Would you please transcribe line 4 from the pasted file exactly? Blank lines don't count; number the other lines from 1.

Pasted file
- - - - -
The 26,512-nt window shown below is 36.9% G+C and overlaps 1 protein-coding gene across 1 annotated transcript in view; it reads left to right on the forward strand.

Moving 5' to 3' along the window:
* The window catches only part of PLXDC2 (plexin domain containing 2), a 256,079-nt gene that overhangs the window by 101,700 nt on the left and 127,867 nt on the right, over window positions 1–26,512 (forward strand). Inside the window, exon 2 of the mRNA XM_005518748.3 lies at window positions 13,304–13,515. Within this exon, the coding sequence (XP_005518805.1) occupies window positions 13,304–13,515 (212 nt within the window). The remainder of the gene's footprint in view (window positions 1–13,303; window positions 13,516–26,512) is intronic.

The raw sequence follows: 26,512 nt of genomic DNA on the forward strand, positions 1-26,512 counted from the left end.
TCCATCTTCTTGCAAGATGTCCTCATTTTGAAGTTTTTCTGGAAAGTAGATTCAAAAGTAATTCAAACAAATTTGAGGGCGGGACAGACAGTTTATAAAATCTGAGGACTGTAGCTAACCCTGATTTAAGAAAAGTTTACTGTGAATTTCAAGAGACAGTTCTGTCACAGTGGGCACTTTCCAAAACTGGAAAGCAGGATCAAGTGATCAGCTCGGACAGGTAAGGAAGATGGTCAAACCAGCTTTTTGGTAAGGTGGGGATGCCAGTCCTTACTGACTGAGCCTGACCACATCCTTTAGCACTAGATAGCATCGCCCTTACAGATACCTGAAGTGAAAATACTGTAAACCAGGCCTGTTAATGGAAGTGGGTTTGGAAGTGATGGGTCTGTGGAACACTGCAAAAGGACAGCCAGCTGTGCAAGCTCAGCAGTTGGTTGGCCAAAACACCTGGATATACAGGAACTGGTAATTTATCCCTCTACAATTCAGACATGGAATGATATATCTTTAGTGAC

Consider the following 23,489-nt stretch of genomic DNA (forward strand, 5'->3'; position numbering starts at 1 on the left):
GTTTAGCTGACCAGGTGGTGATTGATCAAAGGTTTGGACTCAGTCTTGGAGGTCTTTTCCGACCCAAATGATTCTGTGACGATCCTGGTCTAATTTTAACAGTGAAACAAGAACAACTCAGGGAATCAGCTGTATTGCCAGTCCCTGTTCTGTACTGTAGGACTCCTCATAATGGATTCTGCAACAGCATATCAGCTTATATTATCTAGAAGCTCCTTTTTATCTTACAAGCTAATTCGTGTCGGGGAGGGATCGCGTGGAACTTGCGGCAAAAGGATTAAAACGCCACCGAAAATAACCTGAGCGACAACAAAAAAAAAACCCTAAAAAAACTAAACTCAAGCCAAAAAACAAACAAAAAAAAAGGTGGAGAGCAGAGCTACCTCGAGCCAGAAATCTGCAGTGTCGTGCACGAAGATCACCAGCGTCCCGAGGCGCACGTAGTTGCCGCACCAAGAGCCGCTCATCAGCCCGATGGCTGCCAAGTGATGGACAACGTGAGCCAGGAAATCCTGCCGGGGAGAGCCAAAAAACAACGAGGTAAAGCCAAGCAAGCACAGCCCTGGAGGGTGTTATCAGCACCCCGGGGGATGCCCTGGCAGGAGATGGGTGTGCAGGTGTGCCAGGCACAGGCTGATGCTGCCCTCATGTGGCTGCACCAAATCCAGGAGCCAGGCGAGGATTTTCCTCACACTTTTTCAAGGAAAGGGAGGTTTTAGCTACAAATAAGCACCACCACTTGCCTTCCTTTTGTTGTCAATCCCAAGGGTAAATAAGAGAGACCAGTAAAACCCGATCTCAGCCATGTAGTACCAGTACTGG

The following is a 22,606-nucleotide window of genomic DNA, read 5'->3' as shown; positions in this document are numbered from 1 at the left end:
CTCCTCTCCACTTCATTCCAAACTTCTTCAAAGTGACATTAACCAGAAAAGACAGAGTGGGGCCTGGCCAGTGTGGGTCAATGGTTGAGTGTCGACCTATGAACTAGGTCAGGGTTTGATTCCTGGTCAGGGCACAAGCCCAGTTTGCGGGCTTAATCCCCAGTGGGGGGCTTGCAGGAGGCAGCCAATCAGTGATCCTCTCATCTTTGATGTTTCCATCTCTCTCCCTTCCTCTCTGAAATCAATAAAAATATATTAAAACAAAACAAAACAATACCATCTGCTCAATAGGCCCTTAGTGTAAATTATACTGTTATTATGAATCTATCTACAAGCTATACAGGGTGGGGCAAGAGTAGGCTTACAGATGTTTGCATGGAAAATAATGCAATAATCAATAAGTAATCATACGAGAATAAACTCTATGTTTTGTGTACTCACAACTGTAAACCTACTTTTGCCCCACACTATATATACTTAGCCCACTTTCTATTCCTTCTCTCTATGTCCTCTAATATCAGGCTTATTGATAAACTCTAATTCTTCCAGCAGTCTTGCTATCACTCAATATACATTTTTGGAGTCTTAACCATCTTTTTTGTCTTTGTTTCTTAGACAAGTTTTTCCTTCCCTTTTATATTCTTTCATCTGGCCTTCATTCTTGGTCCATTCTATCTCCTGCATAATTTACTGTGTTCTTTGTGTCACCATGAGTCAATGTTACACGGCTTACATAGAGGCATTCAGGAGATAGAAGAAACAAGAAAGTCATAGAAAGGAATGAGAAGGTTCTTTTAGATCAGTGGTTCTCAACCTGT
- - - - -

The raw sequence follows: 26,512 nt of genomic DNA on the forward strand, positions 1-26,512 counted from the left end.